We have a high number of change requests. Our telecommunications partners have changed [AT&T in 2002 in Salt Lake City, OTEGlobe in Athens, TelecomItalia in Turin] and they all have different ways of doing business. We need to adapt to partner and cultural changes and the different organizing committees.

In the last 16 months, we've had more than 700 change requests for our IT systems. From a security perspective, you need to put in controls that can adapt to a large number of changes. It's important to be involved in all business decisions because all decisions impact security. Security is now a part of the change-control board. No changes are accepted without the approval of security. That has been very important.

How about from a technical perspective?

Noblot: We depend on volunteers, but have a lot of staff and partners who join the games late. Two weeks before the games, we had a lot who requested accounts and we had to create thousands in two weeks. Imagine the load on the system. Sysadmins at that time should be monitoring CPU cycles and memory; you don't want them spending nights creating accounts for users. This was a big motivation for us to implement an identity management system for Turin.

Going back to Salt Lake City, the biggest lesson learned from a security perspective was around the number of security events--not alarms-- that were generated. We monitored all of the systems in the network--thousands of workstations, hundreds of switches, servers and devices. It was quickly a situation of information overload. We implemented a SIM solution for Athens that did real-time security monitoring.

During the 16 days in Athens, 4.7 million security events were generated [290,000 a day]. You could put that information on 10 screens, they would be blinking for days. We put a system in place and spent lot of time integrating it with the environment [Unix, Windows]; it was a large effort. We had to write the monitoring rules for specific environments and make sure the same alarm coming from a different system was evaluated according to the criticality of the source. For example, an alarm from a venue has a higher priority than one that has nothing to do with competitions. We had to write those rules, and out of the 4.7 million events, 430 were high-level events and only 22 were critical where someone internal was trying to do something against policy [systems are separated from the Internet by multiple DMZs].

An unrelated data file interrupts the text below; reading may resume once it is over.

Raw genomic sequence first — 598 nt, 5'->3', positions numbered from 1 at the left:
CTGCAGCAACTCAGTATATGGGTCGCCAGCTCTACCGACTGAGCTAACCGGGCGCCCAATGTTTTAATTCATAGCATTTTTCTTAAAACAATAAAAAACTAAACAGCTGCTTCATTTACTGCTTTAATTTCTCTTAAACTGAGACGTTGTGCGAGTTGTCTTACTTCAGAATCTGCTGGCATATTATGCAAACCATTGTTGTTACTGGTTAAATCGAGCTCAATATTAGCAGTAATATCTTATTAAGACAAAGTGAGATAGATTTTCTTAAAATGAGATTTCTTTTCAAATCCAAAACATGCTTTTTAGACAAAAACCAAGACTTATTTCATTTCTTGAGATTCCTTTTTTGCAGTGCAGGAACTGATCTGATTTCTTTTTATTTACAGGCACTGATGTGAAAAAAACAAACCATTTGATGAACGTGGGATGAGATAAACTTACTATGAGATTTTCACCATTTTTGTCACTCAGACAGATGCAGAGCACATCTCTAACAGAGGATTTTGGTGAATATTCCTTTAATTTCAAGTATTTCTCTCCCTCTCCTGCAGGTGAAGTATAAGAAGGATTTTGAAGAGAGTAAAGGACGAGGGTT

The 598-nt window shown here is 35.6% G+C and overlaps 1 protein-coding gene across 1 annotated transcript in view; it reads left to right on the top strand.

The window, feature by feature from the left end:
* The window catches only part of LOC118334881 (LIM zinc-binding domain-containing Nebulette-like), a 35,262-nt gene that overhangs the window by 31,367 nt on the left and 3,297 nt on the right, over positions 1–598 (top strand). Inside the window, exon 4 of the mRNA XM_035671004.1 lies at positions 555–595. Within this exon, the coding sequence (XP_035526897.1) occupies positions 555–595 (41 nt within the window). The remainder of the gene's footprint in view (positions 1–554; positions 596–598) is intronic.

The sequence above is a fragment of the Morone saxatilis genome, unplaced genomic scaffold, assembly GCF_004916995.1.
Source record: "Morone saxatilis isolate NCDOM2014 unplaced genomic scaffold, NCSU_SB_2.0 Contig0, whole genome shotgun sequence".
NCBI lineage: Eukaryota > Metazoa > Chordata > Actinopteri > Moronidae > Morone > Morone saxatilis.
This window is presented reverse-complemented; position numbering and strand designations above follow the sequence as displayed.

We have put in similar systems for Turin, and we expect those figures to be the same or lower.

Does the motivation behind an attack play into your risk assessment?

Noblot: Motivation is always a difficult question. For most of those attacks, we caught the people behind it and there was always an excuse. No one is going tell you, "Yeah, I was trying to hack you."

Among the 22 critical events, several were people who unplugged our system and plugged in their own. Other events were people trying to use privileged accounts when they were not supposed to. Those are security policy breaches, and you are in trouble, whatever your motivation.

The thing that is good and bad is that we put in place a preventative control with the monitoring control. If you plug in an unauthorized system, an alarm is raised and your connection is denied. Now since you don't know what the person wanted to do, you don't have time to figure out their motivation. If they plug in and release a virus that kills your switch, you're down. We're responsible for it. Our policy may be a narrow-minded view, but it's necessary.

About the author
Michael S. Mimoso is Senior Editor of Information Security magazine.

This was last published in January 2006